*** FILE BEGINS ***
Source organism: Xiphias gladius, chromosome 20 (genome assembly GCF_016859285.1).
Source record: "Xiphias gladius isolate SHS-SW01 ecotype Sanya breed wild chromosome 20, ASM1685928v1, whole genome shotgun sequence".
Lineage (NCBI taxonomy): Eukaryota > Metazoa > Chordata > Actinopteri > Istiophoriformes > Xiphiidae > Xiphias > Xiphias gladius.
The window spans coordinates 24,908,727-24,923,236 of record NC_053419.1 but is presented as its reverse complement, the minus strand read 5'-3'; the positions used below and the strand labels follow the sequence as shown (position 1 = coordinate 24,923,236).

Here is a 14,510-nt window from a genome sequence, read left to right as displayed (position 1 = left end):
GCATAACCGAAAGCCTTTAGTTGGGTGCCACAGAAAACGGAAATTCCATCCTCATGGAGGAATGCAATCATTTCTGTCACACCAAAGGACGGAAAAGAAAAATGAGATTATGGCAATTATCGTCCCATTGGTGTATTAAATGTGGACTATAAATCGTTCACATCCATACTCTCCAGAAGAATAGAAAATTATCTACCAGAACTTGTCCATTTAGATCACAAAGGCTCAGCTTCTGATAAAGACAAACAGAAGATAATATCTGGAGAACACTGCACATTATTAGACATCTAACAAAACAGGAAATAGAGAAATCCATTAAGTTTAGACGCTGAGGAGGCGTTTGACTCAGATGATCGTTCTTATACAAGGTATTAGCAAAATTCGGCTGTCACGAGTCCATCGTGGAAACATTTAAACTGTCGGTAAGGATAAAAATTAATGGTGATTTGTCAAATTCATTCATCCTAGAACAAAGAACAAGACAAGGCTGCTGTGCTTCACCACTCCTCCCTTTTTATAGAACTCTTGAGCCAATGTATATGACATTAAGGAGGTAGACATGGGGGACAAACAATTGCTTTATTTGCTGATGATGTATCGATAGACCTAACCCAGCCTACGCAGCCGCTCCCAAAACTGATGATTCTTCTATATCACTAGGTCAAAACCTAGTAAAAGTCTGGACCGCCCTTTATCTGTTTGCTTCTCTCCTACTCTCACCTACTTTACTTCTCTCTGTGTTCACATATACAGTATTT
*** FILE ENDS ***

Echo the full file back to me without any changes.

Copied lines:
Source organism: Xiphias gladius, chromosome 20 (genome assembly GCF_016859285.1).
Source record: "Xiphias gladius isolate SHS-SW01 ecotype Sanya breed wild chromosome 20, ASM1685928v1, whole genome shotgun sequence".
Lineage (NCBI taxonomy): Eukaryota > Metazoa > Chordata > Actinopteri > Istiophoriformes > Xiphiidae > Xiphias > Xiphias gladius.
The window spans coordinates 24,908,727-24,923,236 of record NC_053419.1 but is presented as its reverse complement, the minus strand read 5'-3'; the positions used below and the strand labels follow the sequence as shown (position 1 = coordinate 24,923,236).

Here is a 14,510-nt window from a genome sequence, read left to right as displayed (position 1 = left end):
GCATAACCGAAAGCCTTTAGTTGGGTGCCACAGAAAACGGAAATTCCATCCTCATGGAGGAATGCAATCATTTCTGTCACACCAAAGGACGGAAAAGAAAAATGAGATTATGGCAATTATCGTCCCATTGGTGTATTAAATGTGGACTATAAATCGTTCACATCCATACTCTCCAGAAGAATAGAAAATTATCTACCAGAACTTGTCCATTTAGATCACAAAGGCTCAGCTTCTGATAAAGACAAACAGAAGATAATATCTGGAGAACACTGCACATTATTAGACATCTAACAAAACAGGAAATAGAGAAATCCATTAAGTTTAGACGCTGAGGAGGCGTTTGACTCAGATGATCGTTCTTATACAAGGTATTAGCAAAATTCGGCTGTCACGAGTCCATCGTGGAAACATTTAAACTGTCGGTAAGGATAAAAATTAATGGTGATTTGTCAAATTCATTCATCCTAGAACAAAGAACAAGACAAGGCTGCTGTGCTTCACCACTCCTCCCTTTTTATAGAACTCTTGAGCCAATGTATATGACATTAAGGAGGTAGACATGGGGGACAAACAATTGCTTTATTTGCTGATGATGTATCGATAGACCTAACCCAGCCTACGCAGCCGCTCCCAAAACTGATGATTCTTCTATATCACTAGGTCAAAACCTAGTAAAAGTCTGGACCGCCCTTTATCTGTTTGCTTCTCTCCTACTCTCACCTACTTTACTTCTCTCTGTGTTCACATATACAGTATTT